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    5. Nope, it absolutely was George Allen, reacting to possibility of post-retirement coaching gig. I'll post link, if the Internet's tangled yarn of knowledge so permits.

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  4. I admire Dave's ability to bend over to the bottom shelf like that. That's where we put the stuff we aren't going to use before it expires. (He did straighten back up ok, though, didn't he?)

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  5. Had you given us a heads-up, we might have wished you a happy birthday. As it is, we can only wish for you a great year until the next one rolls in!

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  6. Had you given us a heads-up, we might have wished you a happy birthday. As it is, we can only wish for you a great year until the next one rolls in!

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  7. Had you given us a heads-up, we might have wished you a happy birthday. As it is, we can only wish for you a great year until the next one rolls in!

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    1. I've no idea why that happens-- I only hit the button once.

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    2. It happens to a few of you. Nobody knows why.

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  8. Happy zero birthday, Murr! I just had one of those myself last year, and now I'm coasting. Pretty cool. You made me laugh, oh and congratulations on another CSM article. :-)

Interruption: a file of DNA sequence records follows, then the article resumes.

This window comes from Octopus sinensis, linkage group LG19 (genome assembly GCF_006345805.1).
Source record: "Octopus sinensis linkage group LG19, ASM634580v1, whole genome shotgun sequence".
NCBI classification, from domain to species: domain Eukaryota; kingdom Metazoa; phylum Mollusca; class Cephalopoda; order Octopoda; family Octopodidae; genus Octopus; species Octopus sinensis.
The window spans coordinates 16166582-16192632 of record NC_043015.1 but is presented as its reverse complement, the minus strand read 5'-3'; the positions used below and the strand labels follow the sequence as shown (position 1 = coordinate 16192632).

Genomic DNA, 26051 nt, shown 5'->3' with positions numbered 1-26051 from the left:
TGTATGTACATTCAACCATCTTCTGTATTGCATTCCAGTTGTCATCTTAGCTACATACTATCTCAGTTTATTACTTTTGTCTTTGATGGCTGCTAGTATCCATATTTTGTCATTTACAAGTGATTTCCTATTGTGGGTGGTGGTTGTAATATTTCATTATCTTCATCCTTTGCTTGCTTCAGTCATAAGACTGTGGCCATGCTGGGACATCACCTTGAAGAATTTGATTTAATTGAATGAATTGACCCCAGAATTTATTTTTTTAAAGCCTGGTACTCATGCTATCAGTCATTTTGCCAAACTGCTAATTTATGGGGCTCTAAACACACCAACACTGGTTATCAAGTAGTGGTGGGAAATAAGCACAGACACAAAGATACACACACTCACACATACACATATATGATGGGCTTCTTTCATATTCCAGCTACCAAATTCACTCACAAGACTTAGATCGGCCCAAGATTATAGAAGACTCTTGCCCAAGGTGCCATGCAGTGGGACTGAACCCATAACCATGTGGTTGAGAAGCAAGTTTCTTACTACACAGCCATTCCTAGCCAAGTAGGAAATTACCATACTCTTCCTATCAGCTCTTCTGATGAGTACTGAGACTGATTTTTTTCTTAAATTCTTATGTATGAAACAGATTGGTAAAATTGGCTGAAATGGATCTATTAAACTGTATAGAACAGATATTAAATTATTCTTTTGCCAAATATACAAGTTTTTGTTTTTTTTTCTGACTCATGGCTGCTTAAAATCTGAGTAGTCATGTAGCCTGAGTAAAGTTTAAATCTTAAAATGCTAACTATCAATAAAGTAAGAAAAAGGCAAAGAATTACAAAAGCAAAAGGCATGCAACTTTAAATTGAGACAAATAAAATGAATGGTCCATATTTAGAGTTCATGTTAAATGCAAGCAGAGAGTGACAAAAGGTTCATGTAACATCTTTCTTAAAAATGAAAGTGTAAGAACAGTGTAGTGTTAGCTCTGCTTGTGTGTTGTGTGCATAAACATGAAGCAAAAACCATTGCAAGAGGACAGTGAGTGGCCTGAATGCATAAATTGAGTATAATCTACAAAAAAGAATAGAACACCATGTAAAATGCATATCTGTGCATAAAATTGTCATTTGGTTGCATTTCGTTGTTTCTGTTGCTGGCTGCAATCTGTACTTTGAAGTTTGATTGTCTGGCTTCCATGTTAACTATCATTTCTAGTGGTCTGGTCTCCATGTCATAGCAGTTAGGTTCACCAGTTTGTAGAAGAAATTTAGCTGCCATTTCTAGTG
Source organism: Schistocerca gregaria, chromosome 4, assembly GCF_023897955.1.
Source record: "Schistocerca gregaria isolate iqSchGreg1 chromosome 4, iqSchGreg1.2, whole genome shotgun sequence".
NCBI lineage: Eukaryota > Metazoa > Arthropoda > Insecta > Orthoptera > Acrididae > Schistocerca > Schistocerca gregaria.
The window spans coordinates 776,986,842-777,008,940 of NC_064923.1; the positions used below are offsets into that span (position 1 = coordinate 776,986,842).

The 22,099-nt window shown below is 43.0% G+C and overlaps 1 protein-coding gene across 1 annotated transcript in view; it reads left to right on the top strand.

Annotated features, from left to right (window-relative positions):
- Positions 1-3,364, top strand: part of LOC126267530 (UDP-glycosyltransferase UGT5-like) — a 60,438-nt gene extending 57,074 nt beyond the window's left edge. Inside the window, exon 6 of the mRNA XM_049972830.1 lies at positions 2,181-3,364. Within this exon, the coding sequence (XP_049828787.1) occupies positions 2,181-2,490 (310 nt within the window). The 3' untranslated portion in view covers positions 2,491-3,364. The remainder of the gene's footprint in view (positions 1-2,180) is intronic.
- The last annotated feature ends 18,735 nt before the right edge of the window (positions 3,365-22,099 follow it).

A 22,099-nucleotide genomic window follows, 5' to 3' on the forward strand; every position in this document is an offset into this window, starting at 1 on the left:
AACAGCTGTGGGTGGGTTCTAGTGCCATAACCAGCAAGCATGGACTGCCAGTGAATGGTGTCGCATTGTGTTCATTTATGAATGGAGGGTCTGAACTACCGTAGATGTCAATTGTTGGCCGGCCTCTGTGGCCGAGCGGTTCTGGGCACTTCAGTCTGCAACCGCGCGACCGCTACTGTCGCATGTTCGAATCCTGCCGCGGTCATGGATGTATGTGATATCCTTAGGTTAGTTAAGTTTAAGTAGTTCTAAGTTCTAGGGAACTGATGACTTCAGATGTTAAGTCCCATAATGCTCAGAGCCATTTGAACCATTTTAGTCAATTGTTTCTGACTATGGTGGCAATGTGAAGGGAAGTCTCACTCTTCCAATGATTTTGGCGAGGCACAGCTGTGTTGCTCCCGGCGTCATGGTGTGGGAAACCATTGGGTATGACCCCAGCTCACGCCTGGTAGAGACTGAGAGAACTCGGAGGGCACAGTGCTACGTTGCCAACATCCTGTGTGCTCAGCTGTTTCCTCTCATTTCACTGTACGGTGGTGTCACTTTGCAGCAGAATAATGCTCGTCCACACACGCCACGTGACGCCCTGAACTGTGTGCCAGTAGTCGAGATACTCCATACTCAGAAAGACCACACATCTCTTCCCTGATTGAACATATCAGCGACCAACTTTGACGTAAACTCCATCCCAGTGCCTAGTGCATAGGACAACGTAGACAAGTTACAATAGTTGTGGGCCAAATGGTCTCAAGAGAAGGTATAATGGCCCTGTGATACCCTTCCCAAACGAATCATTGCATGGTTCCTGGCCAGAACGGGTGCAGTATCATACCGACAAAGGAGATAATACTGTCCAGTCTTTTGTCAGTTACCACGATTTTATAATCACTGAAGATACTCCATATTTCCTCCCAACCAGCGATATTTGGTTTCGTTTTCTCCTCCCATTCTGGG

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    1. I'm beginning to think the CSM editor and I are having a Relationship.

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  9. I get such a large charge out of the thought of you writing for the Christian Science Monitor! Yay Murr!

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    1. Hey, my dad used to subscribe to that, and I'm not at all sure he was a real Christian. Let alone Christian Scientist.

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  10. I'll wish you a belated happy birthday anyhow. I'm glad you can enjoy your days. For me, celebration is getting together with people I love without special attention to the number...and I am "a bit" older than you.

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    1. I've signed on to that also. And, the family quit doing Christmas presents a few years ago. We're free!

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  11. I would definitely put the beer on the top shelf where it is easier to reach. Or is it easier for you on the bottom? Happy birthday!